What is a clean home? This complicated, cultural, and even political question. Does it have a smell? Who cleans it? How much power do the choices we make about cleaning have to change the world around us? Here at H&H we firmly believe that these choices do give you power, and we believe in wielding this power whenever possible; especially if these choices are better for the environment AND keep money in the bank.
For years I have been spending hard earned dollars on products that were either cheap and full of toxins, or all natural and quite pricey. That is, until my friend Danya asked if I wanted to join her in a diy adventure. After picking up the few items we didn’t already have, we set up shop on a recent Saturday in her magazine worthy kitchen.
It took no time at all to make the cleaners, and now with the right ingredients on hand, we can refill our bottles in no time when we run out. I got these glass bottles on Amazon. I’m a big fan and can recommend them for their low cost and excellent spray radius!
DIY All Natural Cleaners
The instructions for each spray are the same: using funnel, place all ingredients in bottle. Shake. Use! Shake some more. Use some more!
All Purpose Spray from Wellness Mama – OK to use on granite countertops!
- 2 cups of distilled or boiled water
- 1 tsp. Borax
- 1/2 tsp. washing soda
- 1 tsp. castille soap (Dr. Bronner’s makes lovely castile soaps)
- 10 drops of essential oil
- 2 cups distilled or boiled water
- splash of white vinegar
- few drops of castile soap
- few drops of essential oils
Glass Cleaner from Whole New Mom:
- 1/4 cup vinegar
- 1/4 cup rubbing alcohol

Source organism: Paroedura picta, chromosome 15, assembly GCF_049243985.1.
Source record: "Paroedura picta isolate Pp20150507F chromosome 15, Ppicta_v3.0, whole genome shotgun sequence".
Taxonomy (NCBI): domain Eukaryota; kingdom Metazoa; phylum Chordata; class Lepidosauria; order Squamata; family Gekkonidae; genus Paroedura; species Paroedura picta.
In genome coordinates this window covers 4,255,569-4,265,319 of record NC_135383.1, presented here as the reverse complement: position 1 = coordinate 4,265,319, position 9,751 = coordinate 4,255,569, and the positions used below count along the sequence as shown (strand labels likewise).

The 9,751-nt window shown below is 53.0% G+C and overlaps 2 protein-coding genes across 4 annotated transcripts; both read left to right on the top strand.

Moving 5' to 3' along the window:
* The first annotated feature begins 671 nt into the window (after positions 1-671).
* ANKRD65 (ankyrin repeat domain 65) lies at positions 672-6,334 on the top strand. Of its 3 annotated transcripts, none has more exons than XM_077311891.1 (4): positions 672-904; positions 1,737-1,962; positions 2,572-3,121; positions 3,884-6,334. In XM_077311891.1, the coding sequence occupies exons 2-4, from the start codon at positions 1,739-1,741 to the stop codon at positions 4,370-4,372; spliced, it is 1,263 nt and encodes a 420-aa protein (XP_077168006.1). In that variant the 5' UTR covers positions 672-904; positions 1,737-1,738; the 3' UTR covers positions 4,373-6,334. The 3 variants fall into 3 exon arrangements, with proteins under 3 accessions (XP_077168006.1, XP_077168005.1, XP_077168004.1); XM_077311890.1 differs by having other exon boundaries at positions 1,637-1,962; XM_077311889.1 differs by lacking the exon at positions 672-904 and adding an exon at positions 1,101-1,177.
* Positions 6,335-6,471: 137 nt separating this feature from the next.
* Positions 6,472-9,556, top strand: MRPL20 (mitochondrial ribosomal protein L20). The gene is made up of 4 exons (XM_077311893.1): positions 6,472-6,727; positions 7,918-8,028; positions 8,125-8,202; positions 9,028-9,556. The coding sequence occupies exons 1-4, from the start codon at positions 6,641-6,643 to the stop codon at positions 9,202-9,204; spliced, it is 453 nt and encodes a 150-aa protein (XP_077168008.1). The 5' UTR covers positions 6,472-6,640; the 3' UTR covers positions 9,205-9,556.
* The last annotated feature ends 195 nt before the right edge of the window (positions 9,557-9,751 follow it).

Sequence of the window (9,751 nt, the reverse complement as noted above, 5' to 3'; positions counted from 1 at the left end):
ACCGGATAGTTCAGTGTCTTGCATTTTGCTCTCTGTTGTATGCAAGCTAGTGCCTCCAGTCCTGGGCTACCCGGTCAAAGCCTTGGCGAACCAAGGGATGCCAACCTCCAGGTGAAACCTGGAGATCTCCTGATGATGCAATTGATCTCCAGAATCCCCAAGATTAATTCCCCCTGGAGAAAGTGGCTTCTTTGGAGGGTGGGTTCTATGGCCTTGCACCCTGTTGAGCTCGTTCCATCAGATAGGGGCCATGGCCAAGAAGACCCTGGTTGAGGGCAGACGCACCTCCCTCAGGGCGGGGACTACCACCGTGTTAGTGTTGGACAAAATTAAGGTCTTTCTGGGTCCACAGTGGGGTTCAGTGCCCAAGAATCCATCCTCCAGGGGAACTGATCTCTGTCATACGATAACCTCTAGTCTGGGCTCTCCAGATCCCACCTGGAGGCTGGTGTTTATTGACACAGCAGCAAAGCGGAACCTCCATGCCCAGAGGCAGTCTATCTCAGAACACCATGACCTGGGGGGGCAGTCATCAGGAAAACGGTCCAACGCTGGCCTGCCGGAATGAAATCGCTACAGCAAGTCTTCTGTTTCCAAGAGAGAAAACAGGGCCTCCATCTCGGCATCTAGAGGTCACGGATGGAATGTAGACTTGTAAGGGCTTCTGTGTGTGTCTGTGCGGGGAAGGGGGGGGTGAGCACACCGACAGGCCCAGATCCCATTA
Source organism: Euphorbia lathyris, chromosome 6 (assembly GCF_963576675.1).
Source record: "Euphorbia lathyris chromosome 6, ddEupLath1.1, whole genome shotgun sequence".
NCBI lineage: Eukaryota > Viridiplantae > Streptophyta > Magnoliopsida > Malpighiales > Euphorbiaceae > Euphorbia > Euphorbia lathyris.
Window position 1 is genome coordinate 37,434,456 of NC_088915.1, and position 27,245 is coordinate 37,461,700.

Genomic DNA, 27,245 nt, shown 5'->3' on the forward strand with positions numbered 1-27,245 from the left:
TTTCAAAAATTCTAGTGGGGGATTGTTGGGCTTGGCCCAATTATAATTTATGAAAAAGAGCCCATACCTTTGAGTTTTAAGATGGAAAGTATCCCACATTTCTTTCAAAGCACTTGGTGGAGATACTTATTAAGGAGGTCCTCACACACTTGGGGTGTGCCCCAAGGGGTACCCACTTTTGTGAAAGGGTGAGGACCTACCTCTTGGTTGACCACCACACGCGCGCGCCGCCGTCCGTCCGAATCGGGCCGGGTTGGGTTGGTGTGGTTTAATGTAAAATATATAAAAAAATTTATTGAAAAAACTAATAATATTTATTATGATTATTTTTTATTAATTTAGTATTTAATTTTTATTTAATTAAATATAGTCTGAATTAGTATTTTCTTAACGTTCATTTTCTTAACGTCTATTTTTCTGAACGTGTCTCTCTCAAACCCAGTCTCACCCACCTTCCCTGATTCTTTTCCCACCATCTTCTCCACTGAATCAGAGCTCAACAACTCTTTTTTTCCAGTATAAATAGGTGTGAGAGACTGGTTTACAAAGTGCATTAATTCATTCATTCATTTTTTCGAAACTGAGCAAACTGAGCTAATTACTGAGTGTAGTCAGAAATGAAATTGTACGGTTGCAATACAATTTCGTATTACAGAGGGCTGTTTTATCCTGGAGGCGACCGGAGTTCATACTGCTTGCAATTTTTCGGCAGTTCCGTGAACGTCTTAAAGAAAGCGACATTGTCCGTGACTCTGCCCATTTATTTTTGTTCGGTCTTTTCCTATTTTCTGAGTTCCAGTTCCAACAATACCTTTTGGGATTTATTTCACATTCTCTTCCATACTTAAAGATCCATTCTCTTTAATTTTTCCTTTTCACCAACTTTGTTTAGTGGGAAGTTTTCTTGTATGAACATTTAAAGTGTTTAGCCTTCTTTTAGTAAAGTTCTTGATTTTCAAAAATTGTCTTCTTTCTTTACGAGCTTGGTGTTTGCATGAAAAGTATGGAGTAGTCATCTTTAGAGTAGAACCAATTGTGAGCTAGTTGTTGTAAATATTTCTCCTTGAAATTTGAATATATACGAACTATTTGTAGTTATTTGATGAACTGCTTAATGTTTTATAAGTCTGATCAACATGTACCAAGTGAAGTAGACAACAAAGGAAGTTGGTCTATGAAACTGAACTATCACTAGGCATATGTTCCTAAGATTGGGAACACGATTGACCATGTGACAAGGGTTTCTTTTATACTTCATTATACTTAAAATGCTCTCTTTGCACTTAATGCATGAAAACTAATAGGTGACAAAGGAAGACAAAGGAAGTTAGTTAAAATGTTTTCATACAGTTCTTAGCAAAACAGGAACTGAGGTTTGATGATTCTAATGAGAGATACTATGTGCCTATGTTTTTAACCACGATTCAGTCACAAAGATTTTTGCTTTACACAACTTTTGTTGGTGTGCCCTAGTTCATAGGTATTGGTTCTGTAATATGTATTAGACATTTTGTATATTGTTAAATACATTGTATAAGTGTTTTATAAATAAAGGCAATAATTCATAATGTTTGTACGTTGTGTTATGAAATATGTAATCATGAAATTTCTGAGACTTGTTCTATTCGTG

- 1 tbsp cornstarch
- 2 cups water
Danya’s spray next to her candle from the Hooch & Home candle making party!
Cleaning Up The Martini
Like many cocktails, the Martini has a much debated history. After reading up on what various sites have to offer, it seems like everyone can agree that the Martini began as the Martinez. According to Troy Patterson of Slate, the Martinez was basically a gin Manhattan. When ordered dry it would be served with dry French Vermouth instead of Italian Sweet Vermouth. Eventually the Dry Vermouth version got it’s own classification and was simplified down to a drink of stirred gin and dry vermouth. Somewhere along the way, some olive brine was added to create the Dirty Martini. In the words of Danya, this drink can taste “like an armpit” if misproportioned.
For our clean house we wanted a clean Martini. One could debate the proportions of the classic clean Martini, but it is really a matter of taste. My bartender friend Trey says he pours vermouth over ice, and then drains the ice. He then stirs this ice with gin and serves that with an olive. Others stick to the original 1:1 ratio. I decided to go somewhere in the middle.
- 2 1/2 oz gin (the consensus seems to be that one should use a dry gin. I used Green Hat which was all I had on hand)
- 1 oz dry Vermouth
Stir with ice for about 20 seconds. Strain into glass (Although I recently received a beautiful jigger and bar spoon for my birthday, clearly my straining needs an upgrade!). Garnish with olive.
Turns out James Bond was a bit gauche when it came to his Martini. Stir, stir, and then stir some more. Never shake! What are your favorite Martini proportions? Do you like to add anything extra? Are you a Martini purest?